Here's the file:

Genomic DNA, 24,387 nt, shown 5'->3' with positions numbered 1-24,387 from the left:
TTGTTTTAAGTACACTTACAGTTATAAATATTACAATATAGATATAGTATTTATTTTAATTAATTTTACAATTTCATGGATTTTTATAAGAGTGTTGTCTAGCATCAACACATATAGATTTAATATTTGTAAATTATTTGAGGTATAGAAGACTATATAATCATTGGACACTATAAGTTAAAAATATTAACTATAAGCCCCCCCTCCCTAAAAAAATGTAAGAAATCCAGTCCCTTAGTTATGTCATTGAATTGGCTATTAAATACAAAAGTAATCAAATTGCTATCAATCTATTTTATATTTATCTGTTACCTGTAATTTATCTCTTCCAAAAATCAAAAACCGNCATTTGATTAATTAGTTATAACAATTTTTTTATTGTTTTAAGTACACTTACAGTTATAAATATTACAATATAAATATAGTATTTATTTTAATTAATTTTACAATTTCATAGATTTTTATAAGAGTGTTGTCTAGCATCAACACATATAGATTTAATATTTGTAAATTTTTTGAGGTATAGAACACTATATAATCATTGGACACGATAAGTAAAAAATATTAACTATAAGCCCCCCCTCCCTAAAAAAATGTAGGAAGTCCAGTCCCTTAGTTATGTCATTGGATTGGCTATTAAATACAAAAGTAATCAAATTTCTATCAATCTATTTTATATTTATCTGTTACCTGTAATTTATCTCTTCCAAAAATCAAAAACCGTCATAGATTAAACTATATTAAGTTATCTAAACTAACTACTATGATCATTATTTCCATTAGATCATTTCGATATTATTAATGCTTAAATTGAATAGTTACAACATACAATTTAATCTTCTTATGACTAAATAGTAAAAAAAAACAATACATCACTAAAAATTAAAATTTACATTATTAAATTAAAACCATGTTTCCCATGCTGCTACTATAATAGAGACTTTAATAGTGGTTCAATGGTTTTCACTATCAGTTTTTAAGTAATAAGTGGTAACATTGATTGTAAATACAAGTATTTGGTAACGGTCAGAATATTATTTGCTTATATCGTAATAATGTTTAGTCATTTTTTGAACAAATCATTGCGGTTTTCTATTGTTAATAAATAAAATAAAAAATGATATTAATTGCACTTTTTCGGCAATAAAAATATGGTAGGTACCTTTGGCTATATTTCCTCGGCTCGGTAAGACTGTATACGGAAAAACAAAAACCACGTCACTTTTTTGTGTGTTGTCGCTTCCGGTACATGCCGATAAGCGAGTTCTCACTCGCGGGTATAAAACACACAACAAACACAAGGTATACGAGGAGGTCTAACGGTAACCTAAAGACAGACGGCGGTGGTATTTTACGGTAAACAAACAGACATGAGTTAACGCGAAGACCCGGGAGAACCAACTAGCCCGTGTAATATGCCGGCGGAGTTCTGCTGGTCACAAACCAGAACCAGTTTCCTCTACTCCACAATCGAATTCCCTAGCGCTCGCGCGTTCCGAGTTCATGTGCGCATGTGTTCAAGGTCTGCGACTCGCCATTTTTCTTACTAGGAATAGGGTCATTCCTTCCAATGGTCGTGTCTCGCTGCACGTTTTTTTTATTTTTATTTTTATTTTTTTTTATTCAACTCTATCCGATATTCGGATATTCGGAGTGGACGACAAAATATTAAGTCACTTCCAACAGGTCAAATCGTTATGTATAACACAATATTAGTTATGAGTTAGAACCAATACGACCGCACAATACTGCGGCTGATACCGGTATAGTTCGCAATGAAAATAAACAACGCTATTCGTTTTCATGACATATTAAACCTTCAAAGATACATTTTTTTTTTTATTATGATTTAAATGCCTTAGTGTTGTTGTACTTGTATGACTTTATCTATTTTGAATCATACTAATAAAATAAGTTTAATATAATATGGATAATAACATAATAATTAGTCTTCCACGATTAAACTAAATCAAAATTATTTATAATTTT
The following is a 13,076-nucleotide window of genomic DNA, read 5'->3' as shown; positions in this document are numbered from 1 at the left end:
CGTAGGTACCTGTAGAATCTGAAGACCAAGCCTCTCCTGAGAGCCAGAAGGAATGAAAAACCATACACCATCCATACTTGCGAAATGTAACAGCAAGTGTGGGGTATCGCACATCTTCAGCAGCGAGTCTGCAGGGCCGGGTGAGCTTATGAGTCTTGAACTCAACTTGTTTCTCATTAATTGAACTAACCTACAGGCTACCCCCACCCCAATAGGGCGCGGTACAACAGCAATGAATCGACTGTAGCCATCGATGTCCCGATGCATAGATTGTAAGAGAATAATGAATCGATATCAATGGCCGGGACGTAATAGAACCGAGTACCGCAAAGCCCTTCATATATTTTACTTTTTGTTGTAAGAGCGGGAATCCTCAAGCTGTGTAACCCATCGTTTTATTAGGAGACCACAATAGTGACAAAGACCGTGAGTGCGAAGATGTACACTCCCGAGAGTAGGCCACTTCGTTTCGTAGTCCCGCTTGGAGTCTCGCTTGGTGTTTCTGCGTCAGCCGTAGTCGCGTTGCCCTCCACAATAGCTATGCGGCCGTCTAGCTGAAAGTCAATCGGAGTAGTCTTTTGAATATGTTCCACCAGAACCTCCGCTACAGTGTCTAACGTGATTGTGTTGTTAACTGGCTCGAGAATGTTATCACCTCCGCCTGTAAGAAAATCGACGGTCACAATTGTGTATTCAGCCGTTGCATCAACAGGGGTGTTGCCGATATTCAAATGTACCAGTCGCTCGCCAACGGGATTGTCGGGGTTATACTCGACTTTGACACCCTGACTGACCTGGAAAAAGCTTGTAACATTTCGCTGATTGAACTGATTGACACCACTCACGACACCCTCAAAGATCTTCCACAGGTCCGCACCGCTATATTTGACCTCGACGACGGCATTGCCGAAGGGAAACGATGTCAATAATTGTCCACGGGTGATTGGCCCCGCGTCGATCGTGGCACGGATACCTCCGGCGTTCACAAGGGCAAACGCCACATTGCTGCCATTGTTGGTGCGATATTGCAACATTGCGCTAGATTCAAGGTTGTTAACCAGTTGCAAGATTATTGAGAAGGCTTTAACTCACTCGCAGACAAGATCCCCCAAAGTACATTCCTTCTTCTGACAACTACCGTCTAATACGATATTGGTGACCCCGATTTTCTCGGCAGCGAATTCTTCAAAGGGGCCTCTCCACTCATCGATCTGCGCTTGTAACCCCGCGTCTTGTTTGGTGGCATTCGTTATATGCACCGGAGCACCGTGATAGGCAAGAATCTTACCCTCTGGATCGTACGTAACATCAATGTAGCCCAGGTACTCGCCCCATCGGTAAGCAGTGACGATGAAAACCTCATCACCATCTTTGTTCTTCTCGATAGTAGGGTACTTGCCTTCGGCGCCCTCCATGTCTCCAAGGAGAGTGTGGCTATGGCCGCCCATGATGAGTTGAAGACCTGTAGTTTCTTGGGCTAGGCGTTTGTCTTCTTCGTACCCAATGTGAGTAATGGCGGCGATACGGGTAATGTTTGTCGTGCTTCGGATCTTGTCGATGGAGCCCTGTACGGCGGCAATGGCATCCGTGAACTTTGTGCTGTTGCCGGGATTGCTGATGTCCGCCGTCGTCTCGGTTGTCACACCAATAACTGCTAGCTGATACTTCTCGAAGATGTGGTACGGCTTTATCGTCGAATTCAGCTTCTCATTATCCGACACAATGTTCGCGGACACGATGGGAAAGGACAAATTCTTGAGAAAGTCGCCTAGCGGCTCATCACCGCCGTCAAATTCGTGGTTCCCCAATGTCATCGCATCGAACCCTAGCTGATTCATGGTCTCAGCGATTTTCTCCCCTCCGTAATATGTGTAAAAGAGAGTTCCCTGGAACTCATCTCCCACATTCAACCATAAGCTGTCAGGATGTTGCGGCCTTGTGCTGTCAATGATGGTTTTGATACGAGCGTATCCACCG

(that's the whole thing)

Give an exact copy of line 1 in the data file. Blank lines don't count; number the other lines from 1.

Genomic DNA, 24,387 nt, shown 5'->3' with positions numbered 1-24,387 from the left: